Congenital myasthenic syndrome is a group of conditions characterized by muscle weakness (myasthenia) that worsens with physical exertion. The muscle weakness typically begins in early childhood but can also appear in adolescence or adulthood. Facial muscles, including muscles that control the eyelids, muscles that move the eyes, and muscles used for chewing and swallowing, are most commonly affected. However, any of the muscles used for movement (skeletal muscles) can be affected in this condition.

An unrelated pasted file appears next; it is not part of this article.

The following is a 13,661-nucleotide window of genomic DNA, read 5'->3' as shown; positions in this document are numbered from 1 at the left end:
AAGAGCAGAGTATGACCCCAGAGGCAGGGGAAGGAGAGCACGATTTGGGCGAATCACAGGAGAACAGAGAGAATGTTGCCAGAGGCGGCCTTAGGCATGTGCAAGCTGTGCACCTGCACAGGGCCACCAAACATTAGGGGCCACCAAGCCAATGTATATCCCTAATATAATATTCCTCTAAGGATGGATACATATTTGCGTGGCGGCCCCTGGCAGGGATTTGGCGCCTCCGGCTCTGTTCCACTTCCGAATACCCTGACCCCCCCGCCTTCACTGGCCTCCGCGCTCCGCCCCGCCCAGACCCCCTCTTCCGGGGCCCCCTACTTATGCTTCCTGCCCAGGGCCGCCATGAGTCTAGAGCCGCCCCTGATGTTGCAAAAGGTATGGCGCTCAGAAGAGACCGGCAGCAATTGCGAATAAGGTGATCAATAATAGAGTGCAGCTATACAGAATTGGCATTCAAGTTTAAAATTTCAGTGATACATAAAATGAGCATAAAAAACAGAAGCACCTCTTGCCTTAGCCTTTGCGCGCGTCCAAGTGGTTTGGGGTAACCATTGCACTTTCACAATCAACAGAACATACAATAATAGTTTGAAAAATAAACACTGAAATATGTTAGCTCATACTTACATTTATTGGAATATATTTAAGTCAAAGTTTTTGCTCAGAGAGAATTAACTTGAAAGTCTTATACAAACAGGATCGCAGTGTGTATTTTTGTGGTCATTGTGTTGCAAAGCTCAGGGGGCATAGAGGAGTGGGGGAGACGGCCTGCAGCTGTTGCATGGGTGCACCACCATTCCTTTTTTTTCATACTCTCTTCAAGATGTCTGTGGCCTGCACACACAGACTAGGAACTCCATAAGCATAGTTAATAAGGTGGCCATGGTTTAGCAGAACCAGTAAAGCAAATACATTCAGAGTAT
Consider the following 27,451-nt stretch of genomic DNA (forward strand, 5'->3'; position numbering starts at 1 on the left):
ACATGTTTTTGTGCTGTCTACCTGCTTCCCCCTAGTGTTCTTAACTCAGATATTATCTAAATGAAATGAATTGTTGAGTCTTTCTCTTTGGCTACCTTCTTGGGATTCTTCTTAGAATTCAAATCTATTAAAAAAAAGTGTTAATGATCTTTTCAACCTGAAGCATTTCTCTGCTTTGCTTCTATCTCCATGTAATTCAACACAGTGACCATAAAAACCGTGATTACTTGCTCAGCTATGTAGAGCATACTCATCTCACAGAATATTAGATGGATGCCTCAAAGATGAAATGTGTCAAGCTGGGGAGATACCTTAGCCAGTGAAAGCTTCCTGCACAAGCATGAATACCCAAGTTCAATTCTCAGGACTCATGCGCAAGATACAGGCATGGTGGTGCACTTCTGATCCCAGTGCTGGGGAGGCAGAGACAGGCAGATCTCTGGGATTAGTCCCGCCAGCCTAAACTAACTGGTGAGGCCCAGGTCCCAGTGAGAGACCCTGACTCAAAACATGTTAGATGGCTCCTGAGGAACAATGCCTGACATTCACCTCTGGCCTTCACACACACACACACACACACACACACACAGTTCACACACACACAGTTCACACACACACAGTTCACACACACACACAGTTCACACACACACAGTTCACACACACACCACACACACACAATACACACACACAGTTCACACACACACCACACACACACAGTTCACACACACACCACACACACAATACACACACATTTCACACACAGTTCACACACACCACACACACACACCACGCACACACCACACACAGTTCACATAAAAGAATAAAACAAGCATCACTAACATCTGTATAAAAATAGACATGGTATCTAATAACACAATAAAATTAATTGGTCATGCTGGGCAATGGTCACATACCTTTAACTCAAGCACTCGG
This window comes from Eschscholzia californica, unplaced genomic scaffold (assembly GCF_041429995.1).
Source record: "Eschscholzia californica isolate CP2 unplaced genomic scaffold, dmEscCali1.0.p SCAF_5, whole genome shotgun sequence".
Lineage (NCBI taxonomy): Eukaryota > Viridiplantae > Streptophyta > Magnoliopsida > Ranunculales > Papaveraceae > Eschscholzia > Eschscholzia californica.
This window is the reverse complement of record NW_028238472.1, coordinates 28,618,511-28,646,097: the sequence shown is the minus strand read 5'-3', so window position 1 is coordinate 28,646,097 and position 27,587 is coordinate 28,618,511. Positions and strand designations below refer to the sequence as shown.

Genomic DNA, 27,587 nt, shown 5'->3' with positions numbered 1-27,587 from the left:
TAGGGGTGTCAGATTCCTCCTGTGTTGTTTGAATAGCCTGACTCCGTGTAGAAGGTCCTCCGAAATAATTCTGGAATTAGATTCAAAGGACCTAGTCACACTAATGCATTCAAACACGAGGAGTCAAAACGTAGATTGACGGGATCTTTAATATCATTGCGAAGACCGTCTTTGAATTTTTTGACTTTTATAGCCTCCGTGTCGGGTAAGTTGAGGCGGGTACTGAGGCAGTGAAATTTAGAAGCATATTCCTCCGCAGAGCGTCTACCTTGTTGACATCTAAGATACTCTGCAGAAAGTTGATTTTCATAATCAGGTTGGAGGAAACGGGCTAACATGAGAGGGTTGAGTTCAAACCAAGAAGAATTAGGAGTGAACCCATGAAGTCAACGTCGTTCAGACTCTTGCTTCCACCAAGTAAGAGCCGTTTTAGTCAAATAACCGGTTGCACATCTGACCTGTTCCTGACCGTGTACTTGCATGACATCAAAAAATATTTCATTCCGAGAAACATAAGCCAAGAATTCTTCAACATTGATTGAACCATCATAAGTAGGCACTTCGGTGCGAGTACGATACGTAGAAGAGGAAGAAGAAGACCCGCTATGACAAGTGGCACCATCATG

By identifying the genetic defects that cause CMS, MDA-funded scientists have improved the diagnosis of CMS and discovered drugs that are effective against it. They’re pursuing better drug treatments, and eyeing techniques to fix or replace the underlying genetic defects by gene therapy. n the past, people with congenital myasthenic syndromes (CMS) were often told they had myasthenia gravis (MG) and were subjected to years of pointless immunosuppressive therapy.